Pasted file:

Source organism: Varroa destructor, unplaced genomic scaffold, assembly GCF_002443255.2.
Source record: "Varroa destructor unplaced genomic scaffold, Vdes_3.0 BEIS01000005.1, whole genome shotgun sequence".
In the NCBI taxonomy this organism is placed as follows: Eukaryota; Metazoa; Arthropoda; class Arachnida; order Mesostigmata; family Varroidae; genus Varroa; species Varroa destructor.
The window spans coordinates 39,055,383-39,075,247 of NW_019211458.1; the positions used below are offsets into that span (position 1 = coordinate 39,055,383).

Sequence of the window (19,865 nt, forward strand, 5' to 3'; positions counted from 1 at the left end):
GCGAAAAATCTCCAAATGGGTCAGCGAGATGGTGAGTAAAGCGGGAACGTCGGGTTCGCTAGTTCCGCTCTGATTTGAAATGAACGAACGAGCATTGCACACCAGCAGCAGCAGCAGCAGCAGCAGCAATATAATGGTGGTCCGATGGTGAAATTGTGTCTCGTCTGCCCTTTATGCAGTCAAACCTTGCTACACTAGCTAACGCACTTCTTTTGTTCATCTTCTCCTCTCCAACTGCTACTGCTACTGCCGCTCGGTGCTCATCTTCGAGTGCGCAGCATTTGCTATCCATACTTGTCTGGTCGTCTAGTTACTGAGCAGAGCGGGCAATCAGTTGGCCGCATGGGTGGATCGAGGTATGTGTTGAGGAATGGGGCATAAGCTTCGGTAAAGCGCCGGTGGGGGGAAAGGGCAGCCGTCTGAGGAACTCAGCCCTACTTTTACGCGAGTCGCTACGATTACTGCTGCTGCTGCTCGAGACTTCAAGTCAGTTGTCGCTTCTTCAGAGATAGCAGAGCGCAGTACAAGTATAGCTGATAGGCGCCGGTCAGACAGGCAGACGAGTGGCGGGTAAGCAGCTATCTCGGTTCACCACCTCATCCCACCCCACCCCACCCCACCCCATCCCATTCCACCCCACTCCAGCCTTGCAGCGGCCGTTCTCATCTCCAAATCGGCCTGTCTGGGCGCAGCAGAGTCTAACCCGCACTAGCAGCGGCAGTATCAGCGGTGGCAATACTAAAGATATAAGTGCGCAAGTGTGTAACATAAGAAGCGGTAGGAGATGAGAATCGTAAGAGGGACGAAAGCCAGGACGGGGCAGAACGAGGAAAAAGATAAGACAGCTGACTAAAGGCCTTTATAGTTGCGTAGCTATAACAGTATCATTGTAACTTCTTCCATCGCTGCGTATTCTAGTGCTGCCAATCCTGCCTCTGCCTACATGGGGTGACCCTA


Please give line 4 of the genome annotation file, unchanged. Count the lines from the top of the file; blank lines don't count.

The window spans coordinates 39,055,383-39,075,247 of NW_019211458.1; the positions used below are offsets into that span (position 1 = coordinate 39,055,383).